The level of social capital in society is one of the most important elements for the success of state development, which is increasingly emphasized on political agendas. In research, social capital covers a wide range of areas due to the interdisciplinarity of social capital. Still, the dominant components stand out: trust in society, trust in public authorities, involvement in civic activities. While trust in public authorities and trust in other members of society are more often used in research and heard in the media, civic activities often lack such interest. However, it is one of the most effective ways for government decisions to invest most effectively in improving social capital in society. The primary tool for the state to increase public involvement in civic activities is the promotion of voluntary activities, which contributes to the state’s sustainable development, and the creation of the welfare state is enshrined in international documents. With this article, the authors seek to examine the peculiarities of Lithuanian volunteering in the context of social capital formation. The aim is to: 1) examine the theoretical assumptions of the impact of volunteering on the formation of social capital; 2) study the expression of social capital and voluntary activity in the context of state performance evaluation indicators; 3) carry out empirical research (expert interview) examining the peculiarities of volunteering in Lithuania. It should be noted that some of the results of the empirical research were used in the report of the applied research “Development of Youth Volunteering in Lithuania” (prepared by the Lithuanian Council of Youth Organizations (LiJOT) project “Strengthening the Participation of the Lithuanian Council of Youth Organizations in Public Management Decision Making”). The development of volunteering and the improvement of social capital indicators are named Lithuania’s long-term strategic goals, but the indicators in international indices are low compared to other countries.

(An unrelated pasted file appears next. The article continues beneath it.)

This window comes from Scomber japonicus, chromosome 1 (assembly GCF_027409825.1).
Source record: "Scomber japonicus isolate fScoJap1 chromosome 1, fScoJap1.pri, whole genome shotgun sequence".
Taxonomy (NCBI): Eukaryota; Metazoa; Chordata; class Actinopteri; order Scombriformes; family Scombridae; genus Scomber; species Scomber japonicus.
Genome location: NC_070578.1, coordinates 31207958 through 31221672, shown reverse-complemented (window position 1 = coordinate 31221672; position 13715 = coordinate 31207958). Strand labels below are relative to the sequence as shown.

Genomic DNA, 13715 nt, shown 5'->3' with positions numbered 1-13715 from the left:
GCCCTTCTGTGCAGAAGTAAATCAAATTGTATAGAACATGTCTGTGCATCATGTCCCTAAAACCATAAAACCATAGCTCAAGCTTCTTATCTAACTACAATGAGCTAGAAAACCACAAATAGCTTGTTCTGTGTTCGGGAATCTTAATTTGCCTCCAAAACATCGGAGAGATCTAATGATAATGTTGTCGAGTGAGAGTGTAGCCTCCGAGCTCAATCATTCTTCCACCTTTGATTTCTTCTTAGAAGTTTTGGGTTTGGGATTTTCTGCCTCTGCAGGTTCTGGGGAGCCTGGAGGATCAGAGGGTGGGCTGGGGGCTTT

The analysis of the results of the empirical research allows us to state that: 1) In Lithuania, volunteering is often treated in various ways, e.g., in connection with unpaid work or other activities which are not, in principle, activities carried out of the person’s own free will; outstanding long-term and short-term volunteering (up to 6 months); 2) organizers of voluntary activities (usually non-governmental non-profit organizations (NGOs)) lack managerial skills; 3) In recent years, Lithuania has started to develop long-term volunteering programs, which are associated with better social capital formation, and it is expected that this measure will help to improve the quality and indicators of volunteering, especially among young people.
This work is licensed under a Creative Commons Attribution 4.0 International License.